In summary, several studies of charged-particle radiation therapy for cancer have been published. However, these studies do not document the circumstances in contemporary treatment strategies under which radiation therapy with charged particles is superior to other modalities.
http://annals.org/article.aspx?articleid=745073
...few randomized studies have compared protons with the best conventional radiation therapy. Why? First, constructing a new proton facility costs $100 million to $150 million. Technology companies do not usually have the resources to construct multiple facilities for testing purposes alone, because the potential financial rewards are much less than for those of oncology drugs. There is no patent protection on protons, only on specific techniques of generating those beams. If an institution invests more than $100 million to construct such a facility, can it afford a negative result from a randomized trial?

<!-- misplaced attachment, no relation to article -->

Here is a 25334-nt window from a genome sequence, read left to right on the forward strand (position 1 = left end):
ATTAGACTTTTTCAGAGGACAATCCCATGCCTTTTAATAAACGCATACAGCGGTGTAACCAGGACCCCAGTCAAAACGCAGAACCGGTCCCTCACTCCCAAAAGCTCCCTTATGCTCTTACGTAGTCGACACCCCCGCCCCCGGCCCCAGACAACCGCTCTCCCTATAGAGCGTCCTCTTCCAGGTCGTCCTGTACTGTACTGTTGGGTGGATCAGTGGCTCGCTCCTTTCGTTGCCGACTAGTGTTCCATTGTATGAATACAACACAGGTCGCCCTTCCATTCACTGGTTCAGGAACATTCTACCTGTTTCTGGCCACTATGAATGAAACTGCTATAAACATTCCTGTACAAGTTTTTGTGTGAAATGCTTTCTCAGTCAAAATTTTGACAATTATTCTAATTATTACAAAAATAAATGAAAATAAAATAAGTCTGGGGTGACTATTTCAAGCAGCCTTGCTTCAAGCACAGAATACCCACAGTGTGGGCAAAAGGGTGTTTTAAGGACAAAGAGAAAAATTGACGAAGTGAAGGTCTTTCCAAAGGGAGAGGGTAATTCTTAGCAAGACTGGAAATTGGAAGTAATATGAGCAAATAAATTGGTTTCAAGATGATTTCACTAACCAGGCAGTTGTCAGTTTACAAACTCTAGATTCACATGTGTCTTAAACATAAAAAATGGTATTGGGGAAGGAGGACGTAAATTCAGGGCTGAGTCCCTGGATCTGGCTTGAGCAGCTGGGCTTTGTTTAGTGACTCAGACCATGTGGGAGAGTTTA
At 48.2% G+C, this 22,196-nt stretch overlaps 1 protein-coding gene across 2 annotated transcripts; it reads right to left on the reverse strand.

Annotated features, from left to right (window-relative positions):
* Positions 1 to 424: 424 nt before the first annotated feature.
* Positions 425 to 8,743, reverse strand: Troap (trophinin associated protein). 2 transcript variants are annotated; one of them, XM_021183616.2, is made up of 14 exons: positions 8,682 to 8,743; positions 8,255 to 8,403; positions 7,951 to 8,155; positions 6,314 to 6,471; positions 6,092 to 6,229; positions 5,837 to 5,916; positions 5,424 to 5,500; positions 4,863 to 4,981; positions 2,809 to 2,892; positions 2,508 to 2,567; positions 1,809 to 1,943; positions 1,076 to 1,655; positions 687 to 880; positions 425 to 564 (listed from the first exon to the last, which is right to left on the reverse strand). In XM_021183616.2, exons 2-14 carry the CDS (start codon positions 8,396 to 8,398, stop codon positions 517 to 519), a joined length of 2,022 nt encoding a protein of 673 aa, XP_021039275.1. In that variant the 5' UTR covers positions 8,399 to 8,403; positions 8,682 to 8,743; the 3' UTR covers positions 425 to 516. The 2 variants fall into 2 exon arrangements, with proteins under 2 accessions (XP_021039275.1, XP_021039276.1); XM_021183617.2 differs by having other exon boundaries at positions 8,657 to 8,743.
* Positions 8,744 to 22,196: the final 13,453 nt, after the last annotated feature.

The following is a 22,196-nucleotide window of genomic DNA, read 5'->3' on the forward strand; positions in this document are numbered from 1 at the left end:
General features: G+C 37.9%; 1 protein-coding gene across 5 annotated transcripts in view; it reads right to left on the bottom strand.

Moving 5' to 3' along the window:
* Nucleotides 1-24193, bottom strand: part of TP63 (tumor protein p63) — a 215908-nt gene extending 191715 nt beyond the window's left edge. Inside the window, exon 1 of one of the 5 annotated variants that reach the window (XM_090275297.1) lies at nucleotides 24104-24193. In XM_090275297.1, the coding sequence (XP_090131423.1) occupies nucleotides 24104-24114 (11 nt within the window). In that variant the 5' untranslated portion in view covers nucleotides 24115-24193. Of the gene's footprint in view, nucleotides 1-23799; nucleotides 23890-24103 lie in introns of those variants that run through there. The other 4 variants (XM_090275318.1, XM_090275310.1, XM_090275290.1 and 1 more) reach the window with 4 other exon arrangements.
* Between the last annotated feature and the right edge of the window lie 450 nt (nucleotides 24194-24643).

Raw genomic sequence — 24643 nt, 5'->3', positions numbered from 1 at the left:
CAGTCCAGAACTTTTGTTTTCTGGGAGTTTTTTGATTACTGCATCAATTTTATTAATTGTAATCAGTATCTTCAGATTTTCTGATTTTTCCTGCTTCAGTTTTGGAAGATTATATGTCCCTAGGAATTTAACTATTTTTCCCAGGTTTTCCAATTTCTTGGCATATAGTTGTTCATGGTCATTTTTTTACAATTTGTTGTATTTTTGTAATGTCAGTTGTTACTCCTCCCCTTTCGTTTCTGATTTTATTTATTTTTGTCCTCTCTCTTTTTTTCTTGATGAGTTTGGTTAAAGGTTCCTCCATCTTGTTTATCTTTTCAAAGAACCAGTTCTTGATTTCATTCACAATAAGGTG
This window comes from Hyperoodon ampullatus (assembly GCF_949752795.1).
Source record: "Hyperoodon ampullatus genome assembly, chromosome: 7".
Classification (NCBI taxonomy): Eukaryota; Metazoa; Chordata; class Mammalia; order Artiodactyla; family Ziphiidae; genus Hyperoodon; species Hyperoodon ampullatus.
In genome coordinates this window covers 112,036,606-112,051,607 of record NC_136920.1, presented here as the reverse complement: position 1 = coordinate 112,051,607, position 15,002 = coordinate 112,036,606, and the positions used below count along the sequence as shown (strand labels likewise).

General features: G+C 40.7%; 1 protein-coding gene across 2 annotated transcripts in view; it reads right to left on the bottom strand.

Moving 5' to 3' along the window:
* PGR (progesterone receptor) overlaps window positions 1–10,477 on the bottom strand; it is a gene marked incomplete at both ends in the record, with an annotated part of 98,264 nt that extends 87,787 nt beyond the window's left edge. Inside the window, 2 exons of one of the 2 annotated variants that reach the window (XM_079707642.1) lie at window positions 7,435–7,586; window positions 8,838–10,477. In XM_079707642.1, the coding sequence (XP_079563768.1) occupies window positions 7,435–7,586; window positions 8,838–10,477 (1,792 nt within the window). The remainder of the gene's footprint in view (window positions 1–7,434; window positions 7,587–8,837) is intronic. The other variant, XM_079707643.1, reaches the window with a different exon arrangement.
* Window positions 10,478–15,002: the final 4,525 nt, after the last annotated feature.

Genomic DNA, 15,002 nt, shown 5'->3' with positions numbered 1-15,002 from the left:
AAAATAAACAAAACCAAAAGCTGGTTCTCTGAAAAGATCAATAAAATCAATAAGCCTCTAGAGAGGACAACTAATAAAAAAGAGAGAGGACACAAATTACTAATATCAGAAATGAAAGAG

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Dubious Dick
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Re: Ashya King

Post by Dubious Dick » Mon Nov 09, 2015 5:12 pm

Definitely worried that this will be widely touted by the pseudo medicine scammers as 'proof' that any number of dodgy 'treatments' deserve backing.

So far we only have the fathers word that he is clear of cancer, and no details of all the treatment that he may have received.

It was deeply unfortunate that the parents were 'martyred' by jailing them.

The other issue that this touches on is the difficulty of conducting ethical trials on the like of PBT. I think this was one of the big problems with the Saatchi medical innovation bill as well.

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Re: Ashya King

Post by chaggle » Mon Nov 09, 2015 5:12 pm

According to the BBC article (which conflicts with other articles) he did have chemo. Together with the PBT it is possible that that constitutes a correct and completed protocol and therefore he did in fact have all the treatment necessary - albeit the wrong type of radio.